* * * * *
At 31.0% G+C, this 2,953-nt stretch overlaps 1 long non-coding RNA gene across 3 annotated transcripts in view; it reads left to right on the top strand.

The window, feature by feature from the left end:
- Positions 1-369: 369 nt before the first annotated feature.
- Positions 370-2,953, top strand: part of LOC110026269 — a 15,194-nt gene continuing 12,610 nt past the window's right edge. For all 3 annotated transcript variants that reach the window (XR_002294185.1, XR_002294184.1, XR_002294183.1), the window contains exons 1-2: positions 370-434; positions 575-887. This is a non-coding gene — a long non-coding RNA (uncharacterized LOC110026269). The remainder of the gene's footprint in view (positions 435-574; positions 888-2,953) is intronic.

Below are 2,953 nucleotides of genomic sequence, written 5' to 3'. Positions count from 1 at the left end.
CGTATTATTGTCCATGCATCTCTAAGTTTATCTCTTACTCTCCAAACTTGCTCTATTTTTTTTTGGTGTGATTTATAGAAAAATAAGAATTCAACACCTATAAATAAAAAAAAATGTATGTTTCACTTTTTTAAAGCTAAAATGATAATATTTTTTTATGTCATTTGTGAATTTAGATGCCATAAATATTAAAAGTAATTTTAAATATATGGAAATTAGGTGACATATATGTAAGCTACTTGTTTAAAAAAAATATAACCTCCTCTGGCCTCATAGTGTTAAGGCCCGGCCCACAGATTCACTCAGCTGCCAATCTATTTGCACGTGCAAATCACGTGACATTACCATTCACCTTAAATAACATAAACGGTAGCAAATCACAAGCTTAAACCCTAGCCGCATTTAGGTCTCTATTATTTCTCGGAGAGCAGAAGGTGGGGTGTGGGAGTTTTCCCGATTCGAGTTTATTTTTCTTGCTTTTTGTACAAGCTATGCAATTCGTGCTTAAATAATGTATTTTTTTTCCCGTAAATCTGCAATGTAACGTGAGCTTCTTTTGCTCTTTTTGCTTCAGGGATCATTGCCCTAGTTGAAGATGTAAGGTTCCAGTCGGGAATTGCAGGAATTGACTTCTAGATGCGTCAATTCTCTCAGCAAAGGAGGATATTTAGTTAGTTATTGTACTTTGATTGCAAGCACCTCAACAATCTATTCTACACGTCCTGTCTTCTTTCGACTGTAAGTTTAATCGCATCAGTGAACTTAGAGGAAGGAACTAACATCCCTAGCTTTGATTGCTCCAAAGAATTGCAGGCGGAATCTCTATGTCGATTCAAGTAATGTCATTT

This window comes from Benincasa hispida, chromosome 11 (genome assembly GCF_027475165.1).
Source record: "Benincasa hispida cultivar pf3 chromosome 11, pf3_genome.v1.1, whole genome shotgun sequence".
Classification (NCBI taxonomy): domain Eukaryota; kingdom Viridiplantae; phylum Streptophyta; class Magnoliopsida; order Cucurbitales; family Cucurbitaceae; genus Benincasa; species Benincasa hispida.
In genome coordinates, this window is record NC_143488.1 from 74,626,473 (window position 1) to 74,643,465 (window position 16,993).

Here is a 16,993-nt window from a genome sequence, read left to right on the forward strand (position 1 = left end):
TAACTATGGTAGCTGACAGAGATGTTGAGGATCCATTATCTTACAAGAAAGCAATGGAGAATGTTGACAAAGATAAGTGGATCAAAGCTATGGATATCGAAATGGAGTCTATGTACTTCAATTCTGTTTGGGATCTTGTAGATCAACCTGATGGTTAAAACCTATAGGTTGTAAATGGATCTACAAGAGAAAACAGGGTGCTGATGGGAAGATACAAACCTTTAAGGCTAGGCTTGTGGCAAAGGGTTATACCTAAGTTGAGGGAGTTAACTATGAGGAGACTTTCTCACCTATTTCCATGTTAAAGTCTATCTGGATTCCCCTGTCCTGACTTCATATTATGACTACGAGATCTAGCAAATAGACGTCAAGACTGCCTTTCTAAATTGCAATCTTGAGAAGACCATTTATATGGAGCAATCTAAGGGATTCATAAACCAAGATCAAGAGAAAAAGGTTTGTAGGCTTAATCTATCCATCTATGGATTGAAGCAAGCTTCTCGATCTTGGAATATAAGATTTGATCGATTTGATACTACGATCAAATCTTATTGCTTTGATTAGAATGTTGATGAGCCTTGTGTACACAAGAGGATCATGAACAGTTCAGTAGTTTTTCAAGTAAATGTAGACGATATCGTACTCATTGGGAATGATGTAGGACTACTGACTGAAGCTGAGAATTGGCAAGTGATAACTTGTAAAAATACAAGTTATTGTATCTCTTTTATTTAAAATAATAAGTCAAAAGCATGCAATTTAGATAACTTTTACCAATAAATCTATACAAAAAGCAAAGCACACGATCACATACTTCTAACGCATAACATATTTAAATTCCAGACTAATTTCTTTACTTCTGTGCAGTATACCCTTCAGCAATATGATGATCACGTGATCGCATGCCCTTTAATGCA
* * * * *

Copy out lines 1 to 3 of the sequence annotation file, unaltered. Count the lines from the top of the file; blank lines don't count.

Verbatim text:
At 31.0% G+C, this 2,953-nt stretch overlaps 1 long non-coding RNA gene across 3 annotated transcripts in view; it reads left to right on the top strand.

The window, feature by feature from the left end:
- Positions 1-369: 369 nt before the first annotated feature.